Side view of the castle

Entrance to Neuschwanstein

This is the view from the top of the mountain where Neuschwanstein is. Gorgeous right? Also note the lake where King Ludwig II was found dead. (See the tinyyyyy yellow castle in the middle to the right? That's his parent's castle Schloss)
My girls and I :)
Schloss Castle
The Kitchen :)

The view of the city of Fussen
Well that's about all for the castles! They were beautiful! I wish I remember all the history the guides told us though.


Saturday, November 13, 2010


Partnach Gorge.was.beautiful

After we went to visit Munich and visited Dochau, the girls came back to Garmisch with Emily and I and we did a little exploring of my beautiful town! They were only able to stay one night and one full day. During that day, we went to the Partnach Gorge. As I was the one who 'knew my way around town' I googled how to get here and it sounded easy enough, take the bus to whatever bus stop and follow the signs. Easy right? Wrong. When we got off the bus, we literally we in the middle of nowhere. Except for oh, the Olympic Stadium that held the 1936 Olypmics. So, I took us on a short detour. This detour ended up being just gorgeous.

Oh, this was not the right sign to follow. We weren't supposed to go left. Woops.

Anywho, once we actually got to the gorge, it was amazing. Not a whole lot to do but walk through it and take beautiful pictures. So here goes!

As we were getting back into Garmisch, we stumbled upon the cutest market in downtown. It was the Martini Market (St. Martin) and it was so much fun! They had all these food tents with gluhwein {red wine with all wintery spices all warmed up....delicious!} and other tents with things to buy. It was just one of those wonderful Sunday afternoons that I hope I'll never forget.
THE most German thing I've eaten so far. Spatzel with sauerkraut and sausage.




A couple of weekends ago, we met up with my girls from Vilseck in Munich to go visit Dochau concentration camp. The entire experience was at the very least incredibly sad. We went on a tour that took us from Munich to Dochau. One of the very many things that shocked me about this place was that Dochau is a city. It's an actual place people live and do things in. Weird. Even more weird, it was a city a long time before there was a concentration camp there. I feel like it's really odd that it still is a town. The concentration camp site is probably about a mile and a half from the city center.

Our tour guide was extremely informative and knew a lot about the history of the place. Dochau was the very first concentration camp to be opened under Nazi rule. All the other concentration camps were modeled after Dochau. It was so sad to see all the ways that the gestapo de-humanized the people that came into any concentration camp. It was unreal.To hear these stories and actually physically see things that killed and tortured people seemed unimaginable. One of my girls that came with had 2 grandparents that survived 3 separate concentration camps {including Auschwitz} during the Holocaust. With all the knowledge and stories she's had from her grandparents, this day trip was especially hard for her. It was interesting to realize how little we were all talking to anybody. We're usually a chatty bunch of "loud" American girls. But walking around anywhere on the site I think we were all just shocked. It was eerie to think that where I was standing, or walking someone may have died not too long ago.Especially walking through the crematory. A few pictures of my experience here:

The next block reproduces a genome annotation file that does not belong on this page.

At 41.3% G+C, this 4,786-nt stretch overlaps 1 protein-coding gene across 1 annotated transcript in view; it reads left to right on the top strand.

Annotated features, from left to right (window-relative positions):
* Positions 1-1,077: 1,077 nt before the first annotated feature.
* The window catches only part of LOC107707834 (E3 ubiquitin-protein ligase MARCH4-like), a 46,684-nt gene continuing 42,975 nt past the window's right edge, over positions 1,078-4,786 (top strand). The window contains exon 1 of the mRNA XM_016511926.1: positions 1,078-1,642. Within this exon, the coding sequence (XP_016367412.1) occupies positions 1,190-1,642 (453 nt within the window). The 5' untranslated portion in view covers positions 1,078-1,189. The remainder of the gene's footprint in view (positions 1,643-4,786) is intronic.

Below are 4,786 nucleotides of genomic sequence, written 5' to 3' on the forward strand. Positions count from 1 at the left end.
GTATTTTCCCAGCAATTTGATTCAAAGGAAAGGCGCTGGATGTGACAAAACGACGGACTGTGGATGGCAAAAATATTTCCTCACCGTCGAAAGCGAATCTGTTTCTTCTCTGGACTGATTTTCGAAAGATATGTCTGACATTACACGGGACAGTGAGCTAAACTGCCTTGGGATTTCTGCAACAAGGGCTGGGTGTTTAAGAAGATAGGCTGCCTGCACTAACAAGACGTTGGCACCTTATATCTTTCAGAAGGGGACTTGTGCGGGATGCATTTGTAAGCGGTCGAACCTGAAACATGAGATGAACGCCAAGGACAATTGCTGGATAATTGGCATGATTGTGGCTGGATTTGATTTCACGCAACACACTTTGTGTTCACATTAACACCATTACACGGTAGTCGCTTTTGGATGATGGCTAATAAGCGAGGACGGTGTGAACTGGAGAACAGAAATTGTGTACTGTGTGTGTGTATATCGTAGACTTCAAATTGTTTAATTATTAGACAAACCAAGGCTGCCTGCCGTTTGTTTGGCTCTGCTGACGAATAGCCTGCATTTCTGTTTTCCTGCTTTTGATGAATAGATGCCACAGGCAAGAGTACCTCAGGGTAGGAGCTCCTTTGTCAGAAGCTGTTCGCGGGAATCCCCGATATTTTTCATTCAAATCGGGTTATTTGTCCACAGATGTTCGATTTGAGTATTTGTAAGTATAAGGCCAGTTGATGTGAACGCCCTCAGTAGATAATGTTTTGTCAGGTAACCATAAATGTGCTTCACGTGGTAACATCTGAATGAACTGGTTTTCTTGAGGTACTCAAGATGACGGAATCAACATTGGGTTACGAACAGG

This is the 'new' crematory. This one had 5 working ovens to dispose of bodies. Originially, Dochau was equipped with the 'old' crematory that had 2 ovens. The gestapo was unsatisfied with their death quota per month, they wanted a bigger crematory so their numbers could be higher. The new one was called: Barrack X because the people would walk through the rooms in the crematory in a path resembling an x. They would first undress, then go into 'shower' rooms, before their bodies were burned.
This is the front gate of Dochau where the prisoners would enter. On the front of the gate it says: Arbeit macht frei. This literally translates to 'work makes free' or in a way that makes more sense in English: 'work will set you free'. It was pressed upon the prisoners that the harder they worked, the sooner they would be released back into society. Funny thing was, the harder they really worked, the weaker they were physically. Which made them more of a target to be murdered.
As soon as the prisoner's entered Dochau, the first stage of de-humanizing them was 'renaming' them. They literally took away their names and gave them numbers instead. Anything and everything that they came in with was seized. Absolutely everything. Birth certificates, clothes, jewelery, wedding bands, family photos. This is part of what was taken away from people.
This is part of the prisoner's barracks. They went through 4 stages {I think...} and this was the final stage of what the 'beds' looked like. Practically a big wooden box that was meant to fit 250 people. With the people being as skinny as they were, they could fit more than 2,000 people in them.
This is about 1/2 of the cells where the prisoners who got 'specialized treatments' were. These prisoners were ones who were being punished even more or they were part of the church or even the government opposing the Nazi rule. Two of the most incredibly unreal things I learned they did here. One: They would put people in pitch black rooms for months at a time, getting a meal every fourth day. When the were released back with the rest of the prisoners, they were simply thrown in midday in the middle of the camp to find their own way. Obviously they could not see a thing. And I thought it was hard turning on my bedroom light on in the morning. Two: They had a room people would go in for FOUR days. All they would do is stand. The room was so small they couldn't do anything else. No food, sitting, or bathroom.